card guide
Should I Open A Business Account?

Good to do business

If you are self employed you will either be a sole trader, (somebody who works on their own), or you will be running a small company. If you are the latter the likelihood is you will be a limited company and will probably have a business account for all your transactions. But as a sole trader, should you open a business account?

Keep it Personal

Most banks will allow you to conduct a business through a personal account. Some, like NatWest used to insist that you took out a business account if they saw the direct debits for National Insurance going through your account, but this practice seems to have stopped in recent years.

The Abbey National, which many think of as a building society but which is actually a bank, also tolerates sole traders using its personal cheque accounts “although your not supposed to”, as a nice Abbey National lady was once heard saying.


The benefit of keeping your finances going through a personal account is mainly that you are not subjected to the horrendous charges made to businesses. This has been the main reason very small businesses have always tried to avoid using business accounts, but now, due to a new Government initiative they may no longer have to.

Time to stop

Between them, the banks make approximately £750 million a year in profit. That’s a lot of profit in anybody’s estimation and the Government has now stepped in, unusually on the side of small business, to state that the top four banks, that is HSBC, Royal Bank of Scotland, Barclays and Lloyds TSB must now provide business accounts that either offer no transaction charges or provide credit at 2.5% below the bank base rate.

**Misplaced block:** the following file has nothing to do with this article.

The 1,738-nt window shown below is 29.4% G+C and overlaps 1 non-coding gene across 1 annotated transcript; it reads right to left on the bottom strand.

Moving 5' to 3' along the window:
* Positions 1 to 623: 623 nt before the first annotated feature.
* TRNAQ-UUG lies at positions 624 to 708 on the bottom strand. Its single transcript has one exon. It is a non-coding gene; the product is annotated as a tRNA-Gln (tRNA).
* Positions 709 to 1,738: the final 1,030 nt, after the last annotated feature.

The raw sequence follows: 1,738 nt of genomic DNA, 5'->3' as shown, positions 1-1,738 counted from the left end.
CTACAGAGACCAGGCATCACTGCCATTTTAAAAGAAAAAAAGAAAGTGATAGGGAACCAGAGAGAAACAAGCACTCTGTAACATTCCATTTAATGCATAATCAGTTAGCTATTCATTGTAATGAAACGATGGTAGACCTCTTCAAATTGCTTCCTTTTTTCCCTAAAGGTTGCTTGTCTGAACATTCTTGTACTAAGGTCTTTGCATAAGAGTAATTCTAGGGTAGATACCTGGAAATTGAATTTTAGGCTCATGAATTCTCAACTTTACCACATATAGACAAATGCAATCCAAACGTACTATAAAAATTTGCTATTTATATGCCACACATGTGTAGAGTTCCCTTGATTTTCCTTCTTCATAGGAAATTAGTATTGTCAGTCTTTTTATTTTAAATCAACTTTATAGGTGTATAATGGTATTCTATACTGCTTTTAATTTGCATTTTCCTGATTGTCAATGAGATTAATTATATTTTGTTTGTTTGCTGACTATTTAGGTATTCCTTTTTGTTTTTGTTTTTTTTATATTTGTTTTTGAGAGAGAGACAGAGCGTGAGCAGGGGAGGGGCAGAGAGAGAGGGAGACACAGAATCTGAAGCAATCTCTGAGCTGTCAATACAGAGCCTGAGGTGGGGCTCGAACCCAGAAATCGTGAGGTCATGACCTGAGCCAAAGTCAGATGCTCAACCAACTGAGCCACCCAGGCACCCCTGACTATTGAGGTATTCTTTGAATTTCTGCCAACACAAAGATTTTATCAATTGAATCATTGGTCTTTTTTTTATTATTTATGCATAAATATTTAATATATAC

Quite how the banks will react to this is anybody’s guess, they may decide to raise interest rates levied against businesses for loans; we shall have to wait and see.

Charge and charge again

If you are considering opening a business account then it’s probably worth looking to see what the charges will amount to over a period of time and compare them with the interest rate you may be charged on a loan if you will need one or the interest rate you will be awarded if you keep your account in credit.

Basically you will be charged for simply having your account open, that will be as little and five or six pounds a month, and then every time you want to pay in a cheque you will be charged a small fee of around 70 pence and every time you make any transfer in or out of that account you will also be charged.

These charges can very quickly mount up to a considerable sum over several months. You will have to work out whether these charges are worth the benefits of having a business account.

If you are a sole trader and get paid by cheque for small projects, or for selling low cost items, you will probably want to avoid a business account. If, however, you have large cheques coming through and only a few of them each month, and perhaps you do a lot of business to business sales, then maybe a business account is right for you.

What name was it?

A business account is a very useful thing if you are trading under a different name to your own. For example, if you are Robert Palmer the Plumber, you might want to trade as “Palmer Plumbing” so your business account would be in the name of “Robert Palmer t/a Palmer Plumbing”. The t/a just stands for “trading as”. When your customers come to pay you they can either do so as “Palmer Plumbing” or as “Robert Palmer”.

Your company name will make you appear more professional for your customers, and a business account will mean that if they write cheques to either Robert Palmer or Palmer Plumbing the bank will pass them for payment without the need to fuss over having to prove you are who you say you are, or worse - having to get the cheque re-issued!

All in a name

There are some sole traders that don’t need a business account at all, they trade under their own name and have regular contracts that keep up fairly consistent payments into an account. So in cases like that it does seem a bit pointless, as long as you can keep all your business expenses separate from your personal items and make it easy for your accountant to do your “books” at year end.

Other recommended information:

Posted on: [ November 03, 2017 ]       Add to   Digg it   Add to Blinklist   Add to FUrl   StumbleUpon